- Aust Prescr 2001;24:100-2
- 1 July 2001
- DOI: 10.18773/austprescr.2001.104
0.05% cream, lotion and ointment
Approved indication: dermatoses
Australian Medicines Handbook Section 8.1.2
Desonide is a topical non-fluorinated steroid which has been available overseas for many years. It has a similar structure to triamcinolone (see `The role of corticosteroids in dermatology').
Patients apply desonide two or three times a day. Systemic absorption occurs, so continuous treatment is limited to a maximum of eight weeks.
Desonide has been compared with hydrocortisone 1% in the treatment of children with atopic eczema. Although it is more potent than hydrocortisone and had greater efficacy, desonide had a similar safety profile.1 Topical treatment for four weeks does not significantly affect the hypothalamic-pituitary-adrenalaxis.2 Desonide should not be used on children younger than two years.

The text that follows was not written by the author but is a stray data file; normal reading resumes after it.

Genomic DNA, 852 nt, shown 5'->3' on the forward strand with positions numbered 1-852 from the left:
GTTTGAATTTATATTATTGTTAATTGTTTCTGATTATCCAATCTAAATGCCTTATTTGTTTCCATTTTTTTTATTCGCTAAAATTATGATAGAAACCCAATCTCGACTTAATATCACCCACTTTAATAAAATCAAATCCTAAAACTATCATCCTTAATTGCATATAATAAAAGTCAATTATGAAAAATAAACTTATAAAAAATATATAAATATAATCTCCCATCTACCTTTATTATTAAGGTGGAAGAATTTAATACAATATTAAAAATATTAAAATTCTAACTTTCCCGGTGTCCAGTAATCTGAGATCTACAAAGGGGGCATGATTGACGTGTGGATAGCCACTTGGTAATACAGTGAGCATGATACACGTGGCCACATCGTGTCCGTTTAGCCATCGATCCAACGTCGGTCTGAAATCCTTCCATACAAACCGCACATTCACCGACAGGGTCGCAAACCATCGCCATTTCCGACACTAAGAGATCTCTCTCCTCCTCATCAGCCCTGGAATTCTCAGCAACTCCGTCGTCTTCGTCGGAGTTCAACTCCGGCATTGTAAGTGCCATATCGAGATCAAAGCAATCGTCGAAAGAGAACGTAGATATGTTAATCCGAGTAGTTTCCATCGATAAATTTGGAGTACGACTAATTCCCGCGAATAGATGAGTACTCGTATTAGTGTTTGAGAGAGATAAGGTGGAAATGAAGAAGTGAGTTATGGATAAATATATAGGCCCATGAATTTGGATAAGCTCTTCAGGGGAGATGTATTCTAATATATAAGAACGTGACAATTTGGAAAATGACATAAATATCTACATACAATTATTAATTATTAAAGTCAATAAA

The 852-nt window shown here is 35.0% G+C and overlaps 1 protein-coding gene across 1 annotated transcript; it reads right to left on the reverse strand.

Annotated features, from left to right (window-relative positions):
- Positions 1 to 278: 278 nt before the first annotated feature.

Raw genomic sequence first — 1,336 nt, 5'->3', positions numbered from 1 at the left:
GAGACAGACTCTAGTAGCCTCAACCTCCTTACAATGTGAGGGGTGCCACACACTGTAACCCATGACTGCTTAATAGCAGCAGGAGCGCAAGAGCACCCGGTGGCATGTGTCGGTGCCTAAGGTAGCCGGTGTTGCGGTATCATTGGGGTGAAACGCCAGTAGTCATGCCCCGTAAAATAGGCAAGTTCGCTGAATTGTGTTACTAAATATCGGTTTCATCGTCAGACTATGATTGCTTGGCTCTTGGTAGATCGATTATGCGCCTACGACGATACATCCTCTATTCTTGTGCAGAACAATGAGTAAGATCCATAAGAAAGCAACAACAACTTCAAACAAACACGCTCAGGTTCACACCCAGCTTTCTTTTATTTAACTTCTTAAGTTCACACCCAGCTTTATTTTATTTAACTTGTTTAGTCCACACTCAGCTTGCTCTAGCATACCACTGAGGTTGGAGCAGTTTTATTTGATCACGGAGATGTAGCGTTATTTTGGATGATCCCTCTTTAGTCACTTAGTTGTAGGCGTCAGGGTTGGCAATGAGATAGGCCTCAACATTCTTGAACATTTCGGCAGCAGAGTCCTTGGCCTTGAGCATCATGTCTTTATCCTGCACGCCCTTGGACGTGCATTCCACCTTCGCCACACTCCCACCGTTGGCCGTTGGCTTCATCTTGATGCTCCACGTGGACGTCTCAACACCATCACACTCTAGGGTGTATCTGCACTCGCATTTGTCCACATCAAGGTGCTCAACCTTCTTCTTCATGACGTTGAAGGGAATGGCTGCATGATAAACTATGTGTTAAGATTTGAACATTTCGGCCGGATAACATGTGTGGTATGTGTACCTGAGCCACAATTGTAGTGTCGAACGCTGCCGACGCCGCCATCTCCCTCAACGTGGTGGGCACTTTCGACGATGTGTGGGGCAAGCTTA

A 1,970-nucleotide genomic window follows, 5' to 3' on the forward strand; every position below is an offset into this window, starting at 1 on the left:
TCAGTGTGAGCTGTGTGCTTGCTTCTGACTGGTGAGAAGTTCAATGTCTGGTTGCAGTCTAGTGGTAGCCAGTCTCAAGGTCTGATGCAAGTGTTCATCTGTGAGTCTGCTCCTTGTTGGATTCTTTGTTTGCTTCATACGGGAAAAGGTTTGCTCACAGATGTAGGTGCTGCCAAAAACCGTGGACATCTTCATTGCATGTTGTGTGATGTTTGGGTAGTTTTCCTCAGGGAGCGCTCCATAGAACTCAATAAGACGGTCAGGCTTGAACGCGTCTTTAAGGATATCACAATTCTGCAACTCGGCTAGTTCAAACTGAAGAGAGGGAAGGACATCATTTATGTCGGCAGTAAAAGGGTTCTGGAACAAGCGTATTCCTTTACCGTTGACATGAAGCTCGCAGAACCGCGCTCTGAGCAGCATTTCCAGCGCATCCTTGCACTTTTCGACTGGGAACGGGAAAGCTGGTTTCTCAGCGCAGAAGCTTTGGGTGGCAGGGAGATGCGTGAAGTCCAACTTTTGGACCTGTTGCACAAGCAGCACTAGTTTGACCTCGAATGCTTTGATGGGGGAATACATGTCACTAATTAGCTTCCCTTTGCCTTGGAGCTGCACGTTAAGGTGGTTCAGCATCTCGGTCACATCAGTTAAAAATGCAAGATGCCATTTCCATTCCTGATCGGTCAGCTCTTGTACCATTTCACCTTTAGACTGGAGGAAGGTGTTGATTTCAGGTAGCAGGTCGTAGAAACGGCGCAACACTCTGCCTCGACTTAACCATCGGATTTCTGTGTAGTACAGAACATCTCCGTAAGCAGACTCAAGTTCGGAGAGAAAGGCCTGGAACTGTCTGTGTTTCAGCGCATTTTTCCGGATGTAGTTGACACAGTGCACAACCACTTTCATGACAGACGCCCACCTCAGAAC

The adverse effects of desonide resemble those of other topical steroids. These are more likely to occur if occlusive dressings are used. Patients may complain of burning, itching, irritation or dryness of the skin.
Some of the views expressed in the following notes on newly approved products should be regarded as preliminary, as there may have been limited published data at the time of publication, and little experience in Australia of their safety or efficacy. However, the Editorial Executive Committee believes that comments made in good faith at an early stage may still be of value. Before new drugs are prescribed, the Committee believes it is important that more detailed information is obtained from the manufacturer's approved product information, a drug information centre or some other appropriate source.